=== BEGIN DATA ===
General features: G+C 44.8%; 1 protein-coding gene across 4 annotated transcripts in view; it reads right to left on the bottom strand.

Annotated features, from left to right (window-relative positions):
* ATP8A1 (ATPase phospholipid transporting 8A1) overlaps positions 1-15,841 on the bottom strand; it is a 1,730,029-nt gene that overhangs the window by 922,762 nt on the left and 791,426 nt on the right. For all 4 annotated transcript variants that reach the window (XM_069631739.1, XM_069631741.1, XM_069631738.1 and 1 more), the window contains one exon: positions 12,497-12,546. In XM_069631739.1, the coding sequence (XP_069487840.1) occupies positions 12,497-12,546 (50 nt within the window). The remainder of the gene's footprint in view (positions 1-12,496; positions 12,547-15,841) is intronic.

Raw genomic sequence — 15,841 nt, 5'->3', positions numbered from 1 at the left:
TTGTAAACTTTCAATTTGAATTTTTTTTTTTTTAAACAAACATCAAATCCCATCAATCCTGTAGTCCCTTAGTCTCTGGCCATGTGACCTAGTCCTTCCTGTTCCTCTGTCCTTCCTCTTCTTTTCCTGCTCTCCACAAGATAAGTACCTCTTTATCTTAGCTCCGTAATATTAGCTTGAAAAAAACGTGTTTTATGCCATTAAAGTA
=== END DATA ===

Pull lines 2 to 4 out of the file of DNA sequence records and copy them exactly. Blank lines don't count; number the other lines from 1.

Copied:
Annotated features, from left to right (window-relative positions):
* ATP8A1 (ATPase phospholipid transporting 8A1) overlaps positions 1-15,841 on the bottom strand; it is a 1,730,029-nt gene that overhangs the window by 922,762 nt on the left and 791,426 nt on the right. For all 4 annotated transcript variants that reach the window (XM_069631739.1, XM_069631741.1, XM_069631738.1 and 1 more), the window contains one exon: positions 12,497-12,546. In XM_069631739.1, the coding sequence (XP_069487840.1) occupies positions 12,497-12,546 (50 nt within the window). The remainder of the gene's footprint in view (positions 1-12,496; positions 12,547-15,841) is intronic.

Raw genomic sequence — 15,841 nt, 5'->3', positions numbered from 1 at the left: